Concussions have been a hot topic in our country the last few years, especially in sports. Most people understand that a concussion is a head injury and it has commonly been referred to in the past as a “brain bruise”. The latest research has steered the conversation away from that as a comparison because it is much different than what we understand a bruise to be when we see it on our skin. If the brain is not bruised in a concussion, then what happens after a person gets hit in the head? In order to understand what happens, first we need to understand exactly what the brain is made up of and how it is protected.
The average brain weighs about 3 pounds and has the consistency of Jell-O. It is made up of mostly fat that helps to protect the nerve cells and allow those nerve cells to communicate faster. Our brains are then suspended in a fluid inside the skull; very much like how an egg yolk is suspended inside the egg white inside of the shell. If you shake an egg, the yolk inside can be damaged even if the shell itself isn’t damaged. That also happens inside of our heads with our brain. The skull is there to protect against direct blows to the brain but the brain is still able to move around inside.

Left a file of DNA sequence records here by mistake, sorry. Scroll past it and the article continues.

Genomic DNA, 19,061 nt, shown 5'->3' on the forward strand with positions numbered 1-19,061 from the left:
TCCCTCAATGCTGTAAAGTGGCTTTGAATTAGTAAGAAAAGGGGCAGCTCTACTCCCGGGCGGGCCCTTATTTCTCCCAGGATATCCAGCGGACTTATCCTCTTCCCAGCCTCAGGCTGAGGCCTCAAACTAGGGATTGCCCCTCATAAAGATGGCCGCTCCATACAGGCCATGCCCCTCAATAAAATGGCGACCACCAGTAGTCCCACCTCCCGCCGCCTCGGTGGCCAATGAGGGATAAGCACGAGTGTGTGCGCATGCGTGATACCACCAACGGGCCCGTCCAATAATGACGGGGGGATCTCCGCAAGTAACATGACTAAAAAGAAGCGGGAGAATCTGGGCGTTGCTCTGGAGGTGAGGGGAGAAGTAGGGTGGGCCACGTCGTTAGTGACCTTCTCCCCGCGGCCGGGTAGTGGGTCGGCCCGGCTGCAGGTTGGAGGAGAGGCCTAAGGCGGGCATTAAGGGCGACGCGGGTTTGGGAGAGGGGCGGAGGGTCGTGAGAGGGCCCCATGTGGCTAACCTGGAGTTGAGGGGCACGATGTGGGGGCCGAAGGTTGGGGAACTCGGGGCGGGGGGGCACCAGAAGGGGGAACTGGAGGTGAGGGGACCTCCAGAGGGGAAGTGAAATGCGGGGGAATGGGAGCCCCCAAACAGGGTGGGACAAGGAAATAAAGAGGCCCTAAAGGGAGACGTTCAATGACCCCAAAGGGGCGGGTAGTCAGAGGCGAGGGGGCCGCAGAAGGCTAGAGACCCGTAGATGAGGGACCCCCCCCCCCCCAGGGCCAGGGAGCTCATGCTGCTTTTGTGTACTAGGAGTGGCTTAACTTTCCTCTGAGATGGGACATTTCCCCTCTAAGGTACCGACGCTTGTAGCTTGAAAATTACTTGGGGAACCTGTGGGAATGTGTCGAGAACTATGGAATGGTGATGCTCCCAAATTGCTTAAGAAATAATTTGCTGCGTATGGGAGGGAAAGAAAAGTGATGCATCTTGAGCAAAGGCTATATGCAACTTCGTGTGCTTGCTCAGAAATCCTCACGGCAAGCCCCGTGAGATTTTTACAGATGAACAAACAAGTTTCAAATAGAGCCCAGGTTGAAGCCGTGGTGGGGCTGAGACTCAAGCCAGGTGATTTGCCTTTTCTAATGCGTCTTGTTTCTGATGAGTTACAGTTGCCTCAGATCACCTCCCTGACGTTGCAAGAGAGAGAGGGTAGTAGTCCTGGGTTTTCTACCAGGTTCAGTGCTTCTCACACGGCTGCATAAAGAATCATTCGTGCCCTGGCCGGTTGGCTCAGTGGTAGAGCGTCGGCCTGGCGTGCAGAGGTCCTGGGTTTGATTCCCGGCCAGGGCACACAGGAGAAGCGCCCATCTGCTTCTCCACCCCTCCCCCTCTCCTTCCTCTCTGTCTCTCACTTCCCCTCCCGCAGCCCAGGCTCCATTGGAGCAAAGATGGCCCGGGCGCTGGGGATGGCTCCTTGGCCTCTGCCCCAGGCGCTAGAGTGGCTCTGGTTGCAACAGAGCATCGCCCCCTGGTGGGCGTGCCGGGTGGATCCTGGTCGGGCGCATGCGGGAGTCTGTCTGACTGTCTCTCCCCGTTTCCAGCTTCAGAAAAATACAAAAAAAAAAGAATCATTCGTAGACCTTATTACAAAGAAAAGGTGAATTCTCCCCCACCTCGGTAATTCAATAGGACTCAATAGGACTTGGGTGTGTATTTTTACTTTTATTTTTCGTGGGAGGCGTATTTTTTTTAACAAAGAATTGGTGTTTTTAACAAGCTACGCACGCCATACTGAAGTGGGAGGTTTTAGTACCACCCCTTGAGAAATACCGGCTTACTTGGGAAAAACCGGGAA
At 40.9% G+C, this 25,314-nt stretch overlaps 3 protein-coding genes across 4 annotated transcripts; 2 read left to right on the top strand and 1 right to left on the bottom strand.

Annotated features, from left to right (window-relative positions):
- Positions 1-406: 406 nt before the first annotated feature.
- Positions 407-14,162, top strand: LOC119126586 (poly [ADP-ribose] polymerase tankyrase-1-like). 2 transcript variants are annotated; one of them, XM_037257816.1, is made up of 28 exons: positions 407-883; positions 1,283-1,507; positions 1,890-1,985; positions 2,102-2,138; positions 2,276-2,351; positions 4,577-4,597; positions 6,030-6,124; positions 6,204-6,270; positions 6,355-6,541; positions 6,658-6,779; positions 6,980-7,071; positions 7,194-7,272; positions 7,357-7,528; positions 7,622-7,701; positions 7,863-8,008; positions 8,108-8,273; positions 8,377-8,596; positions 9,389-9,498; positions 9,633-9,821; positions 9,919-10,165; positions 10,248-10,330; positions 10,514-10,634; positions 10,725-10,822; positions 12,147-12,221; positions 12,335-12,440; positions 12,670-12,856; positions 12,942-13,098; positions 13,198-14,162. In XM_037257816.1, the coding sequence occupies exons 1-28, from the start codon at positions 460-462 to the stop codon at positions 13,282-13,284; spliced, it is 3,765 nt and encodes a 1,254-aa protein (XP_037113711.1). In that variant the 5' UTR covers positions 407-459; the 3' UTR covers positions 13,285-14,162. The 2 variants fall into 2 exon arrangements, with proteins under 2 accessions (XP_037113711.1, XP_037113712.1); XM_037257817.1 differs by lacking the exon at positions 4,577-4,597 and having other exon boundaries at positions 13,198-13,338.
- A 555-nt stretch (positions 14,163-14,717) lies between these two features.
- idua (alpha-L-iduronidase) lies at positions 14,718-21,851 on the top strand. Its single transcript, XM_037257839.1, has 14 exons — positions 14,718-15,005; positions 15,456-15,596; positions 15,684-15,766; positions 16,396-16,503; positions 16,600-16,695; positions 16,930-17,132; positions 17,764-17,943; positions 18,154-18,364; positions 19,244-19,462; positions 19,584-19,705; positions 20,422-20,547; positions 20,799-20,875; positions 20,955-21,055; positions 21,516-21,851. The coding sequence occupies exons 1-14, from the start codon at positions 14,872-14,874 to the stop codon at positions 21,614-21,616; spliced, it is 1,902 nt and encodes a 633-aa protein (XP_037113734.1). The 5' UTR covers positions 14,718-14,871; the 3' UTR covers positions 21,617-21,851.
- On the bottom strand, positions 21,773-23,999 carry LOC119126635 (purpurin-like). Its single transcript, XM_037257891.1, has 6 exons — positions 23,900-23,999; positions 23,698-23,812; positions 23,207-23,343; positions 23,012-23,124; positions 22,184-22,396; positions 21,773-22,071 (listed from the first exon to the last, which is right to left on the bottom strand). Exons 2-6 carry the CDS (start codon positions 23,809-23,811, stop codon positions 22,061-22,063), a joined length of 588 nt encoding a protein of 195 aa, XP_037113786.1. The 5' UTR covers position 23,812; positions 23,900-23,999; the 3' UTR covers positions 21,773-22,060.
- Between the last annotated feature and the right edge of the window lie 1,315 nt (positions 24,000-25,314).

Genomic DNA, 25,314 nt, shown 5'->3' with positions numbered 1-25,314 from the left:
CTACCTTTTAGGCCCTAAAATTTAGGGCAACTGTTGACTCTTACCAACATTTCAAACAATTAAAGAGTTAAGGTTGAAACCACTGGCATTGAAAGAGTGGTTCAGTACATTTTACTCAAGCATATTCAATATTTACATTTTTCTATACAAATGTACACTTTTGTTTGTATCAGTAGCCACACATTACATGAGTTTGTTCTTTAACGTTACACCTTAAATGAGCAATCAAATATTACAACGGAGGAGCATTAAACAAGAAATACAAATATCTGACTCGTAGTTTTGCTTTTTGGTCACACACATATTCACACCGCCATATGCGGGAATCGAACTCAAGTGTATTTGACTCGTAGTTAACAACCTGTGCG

Damage to our brain happens in two phases. The first phase is the tearing of our nerve cells with the acceleration and deceleration that happens to our head when we get hit. In football, this happens in mainly two ways. First is the impact of one player striking another directly in their helmet, causing the head to accelerate backward or to the side and then stopping when it reaches the end range of motion. The brain then moves inside the head and that movement can tear the nerves and damage the supporting structure. The second phase happens after the initial tearing. Our bodies only allow certain chemicals to enter into the brain tissue itself and any other chemicals can be harmful to the cells. Thus, when the supporting structures are damaged it allows many different chemicals to cross into the brain itself and those chemicals can damage the brain tissue. The second phase happens slowly and can lead to an increase or change in symptoms over the following 2-3 days.
Concussion symptoms can be varied and that all depends on what area of the brain is damaged. Our brain is sophisticated and well organized so certain areas control our movement, balance, speech, sight, hearing, and movement. This is the reason why newer concussion testing involves many different aspects and is more than just asking the individual a few basic questions such as “Can you tell how many fingers I am holding up?” and if they know their name.
In the next two articles in this series we will go over different options for treatments and how to know when our athlete is ready to return to play.